Q. Arthur C Clarke predicts that early in the 21st century all time-and-distance telephone charges will be eliminated. Do you see this actually happening in the near future? Is the emerging and fast-growing internet telephony system a precursor to this?
A. The premium charged for placing a long-distance call versus a local call will drop dramatically. This will make the world a smaller place where people can reach out to find expertise or friends across very long distances. Long-distance has been expensive because regulatory bodies have set policies that encourage phone companies to make large profits on long-distance, particularly international long-distance, to subsidise basic services. Consequently, prices won't come down too far without regulatory changes. But the use of the internet to transport voice communication at extremely low prices will break the log jam. This move will bring prices of communications - particularly long-distance prices - down quite a bit.
I don't see a complete elimination of the correlation between price and distance, however. Network companies must make investments in satellites, undersea cables and other infrastructure that relates to very long distance traffic. Network bottlenecks develop if resources aren't allocated specifically to long-distance service. So while calls within the US may become virtually free, for example, I don't expect intercontinental calls to be free.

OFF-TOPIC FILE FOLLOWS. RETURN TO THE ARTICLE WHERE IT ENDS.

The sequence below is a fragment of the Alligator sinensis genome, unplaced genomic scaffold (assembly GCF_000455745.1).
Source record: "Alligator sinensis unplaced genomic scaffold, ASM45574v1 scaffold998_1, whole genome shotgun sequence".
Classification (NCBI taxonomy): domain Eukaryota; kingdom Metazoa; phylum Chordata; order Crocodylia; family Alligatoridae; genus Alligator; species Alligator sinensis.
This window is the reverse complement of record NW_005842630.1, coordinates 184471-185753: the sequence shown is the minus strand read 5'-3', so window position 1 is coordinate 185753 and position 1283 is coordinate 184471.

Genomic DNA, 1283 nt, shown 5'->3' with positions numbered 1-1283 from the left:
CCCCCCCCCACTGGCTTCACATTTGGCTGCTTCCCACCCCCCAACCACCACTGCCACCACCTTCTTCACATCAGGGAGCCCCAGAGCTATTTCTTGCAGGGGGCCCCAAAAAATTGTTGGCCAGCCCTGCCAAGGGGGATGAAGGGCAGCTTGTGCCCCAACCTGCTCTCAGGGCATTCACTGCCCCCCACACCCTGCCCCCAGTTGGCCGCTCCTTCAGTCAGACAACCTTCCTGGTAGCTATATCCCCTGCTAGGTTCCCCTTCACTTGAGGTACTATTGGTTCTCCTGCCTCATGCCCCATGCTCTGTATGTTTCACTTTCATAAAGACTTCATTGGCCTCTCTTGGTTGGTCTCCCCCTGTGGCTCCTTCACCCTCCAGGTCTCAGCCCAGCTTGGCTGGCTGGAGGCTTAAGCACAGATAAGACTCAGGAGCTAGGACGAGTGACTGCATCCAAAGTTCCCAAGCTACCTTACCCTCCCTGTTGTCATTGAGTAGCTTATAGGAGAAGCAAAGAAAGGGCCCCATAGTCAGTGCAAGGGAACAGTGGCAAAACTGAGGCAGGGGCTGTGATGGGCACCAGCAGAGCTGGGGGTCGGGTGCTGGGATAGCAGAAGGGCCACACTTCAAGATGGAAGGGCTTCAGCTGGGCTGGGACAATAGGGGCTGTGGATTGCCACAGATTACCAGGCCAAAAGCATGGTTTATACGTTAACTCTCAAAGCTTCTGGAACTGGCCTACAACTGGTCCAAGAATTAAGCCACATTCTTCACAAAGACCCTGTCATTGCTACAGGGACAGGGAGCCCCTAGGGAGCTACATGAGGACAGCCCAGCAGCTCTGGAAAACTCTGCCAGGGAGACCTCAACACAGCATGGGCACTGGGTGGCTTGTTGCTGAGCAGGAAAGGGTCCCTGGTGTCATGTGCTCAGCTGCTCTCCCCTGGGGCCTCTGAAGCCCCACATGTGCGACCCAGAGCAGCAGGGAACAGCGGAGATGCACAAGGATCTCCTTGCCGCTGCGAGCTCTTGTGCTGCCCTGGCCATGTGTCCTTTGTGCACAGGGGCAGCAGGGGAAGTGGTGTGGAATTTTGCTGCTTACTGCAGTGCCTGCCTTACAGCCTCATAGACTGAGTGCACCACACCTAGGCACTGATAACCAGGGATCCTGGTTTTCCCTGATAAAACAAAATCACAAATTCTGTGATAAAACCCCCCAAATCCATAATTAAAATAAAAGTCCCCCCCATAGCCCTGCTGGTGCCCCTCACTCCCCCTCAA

Q. Why is technology moving so fast? Will it ever slow down?
A. It won't slow down in our lifetime. Some technologies are just emerging.
We're only now beginning to understand how to improve the genetics of plants and fully comprehend diseases. We know little about how the brain works and how it stores information. Huge advances remain to be made in computer hardware and software. Technology moves faster as the world gets more prosperous, allowing people more education, especially in the sciences. Communication tools, most importantly the internet, let people share knowledge more effectively. Business opportunities tied to scientific innovation can only increase.
Society wants cheaper energy, better and more plentiful food, better health, better education and better entertainment. Meeting these needs is a vast business opportunity that will keep bright, hard-working people highly motivated to innovate.
Q. If you were a mayor or governor, how would you use the power of technology to create economic development opportunities for your city or state?
A. The first step would be to publish a web site that talks about the resources in the area.
I would orient the site to people looking for a place to locate a business or office, so that they could see an inventory of the skills and particular strengths of the area. Of course, I would include an e-mail address so that people could ask specific questions and I'd make sure the e-mail was answered. One good example of a web site that goes well beyond the basics is published by the Hampshire County Council in southern England.
The address is http://www.hants.gov.uk.
Ask Bill Gates questions: firstname.lastname@example.org.